Lydecker Diaz Announces The Winner of College Scholarship Program

In July of 2018, Lydecker Diaz announced the launch of a college scholarship program designed to benefit an undergraduate or graduate student enrolled in a U.S. college, university or institute. Applicants delivered a 500-word essay expressing why he or she wants to practice law.

On December 15, 2018, a panel of judges chose Samuel Hurtado, from Arizona Western College, Yuma, AZ, as the winner of the scholarship program. Samuel will receive a $1000 gift to go towards his law school education.

“The thought of being able to own a practice and be able to do what I love on a day to day basis excites me,” said Samuel in his submission for the scholaraship. “Even if that means turning every rock because this a profession that I am in love with.”

“Samuel’s essay was very compelling and we hope that this scholarship will help him continue to pursue a career in law with as much passion and determination as he displayed in his submission,” said Richard Lydecker, Senior Partner at Lydecker Diaz.

If you are an undergraduate or graduate student enrolled in a U.S. college, university or institute and interested in applying for the 2019 Lydecker Diaz Scholarship, please check back at https://www.lydeckerdiaz.com/scholarship/ to learn more about this year’s application deadline.

Senior-level hires and promotions for the week of Dec. 10, 2018

At the Miami office of Lydecker Diaz:

▪ Forrest Andrews has been hired as a partner in the firm’s appellate division. Most recently, he served in the appellate division of the City of Miami Attorney’s office. Andrews has a bachelor’s in political science at the University of Delaware and studied law at Albany (N.Y.) Law School.

▪ Patrick Russell was recently hired as a partner. He previously was ethics trial counsel for The Florida Bar, and before that, he managed his own law firm. Russell is a graduate of Marquette University and the University of Miami’s law school.

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Testifying Remotely May Soon Be Easier if Proposed Rule Changes Are Approved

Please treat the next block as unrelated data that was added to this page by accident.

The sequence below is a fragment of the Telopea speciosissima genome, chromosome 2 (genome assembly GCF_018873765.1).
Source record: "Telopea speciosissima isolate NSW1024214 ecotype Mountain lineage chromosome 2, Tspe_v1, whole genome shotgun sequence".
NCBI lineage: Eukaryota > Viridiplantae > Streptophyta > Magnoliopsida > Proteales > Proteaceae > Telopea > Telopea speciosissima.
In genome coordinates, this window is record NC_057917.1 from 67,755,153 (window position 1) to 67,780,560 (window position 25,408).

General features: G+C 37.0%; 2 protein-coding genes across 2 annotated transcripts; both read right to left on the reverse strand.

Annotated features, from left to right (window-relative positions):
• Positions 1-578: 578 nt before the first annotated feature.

Author: Miguel J. Chamorro, partner with Lydecker Diaz.

Growing confidence in the use of real-time communications equipment to take the testimony of witnesses located elsewhere has generated proposed amendments to Florida’s rules of court procedure that may incentivize the use of such equipment—by allowing witnesses to be sworn in remotely.

It may soon be easier to take deposition and trial testimony from remote witnesses. Growing confidence in the use of real-time communications equipment to take the testimony of witnesses located elsewhere has generated proposed amendments to Florida’s rules of court procedure that may incentivize the use of such equipment—by allowing witnesses to be sworn in remotely. Currently, the rules require an officer who is legally authorized to administer oaths to swear in the witness while in the physical presence of the witness. This can be inconvenient, as officers may not be readily available where the witness is located. A witness who wishes to testify via television from her home or office, for example, could not do so unless the witness is before an officer who can swear her in. To eliminate such inconveniences, The Florida Bar’s Civil Procedure Rules Committee (CivPRC) and Rules of Judicial Administration Committee (RJAC) are proposing changes to Florida Rules of Civil Procedure 1.310 (Depositions Upon Oral Examination) and 1.451 (Taking Testimony) and Florida Rule of Judicial Administration 2.530 (Communication Equipment) that eliminate the physical presence requirement when testimony is taken by audiovisual communications equipment.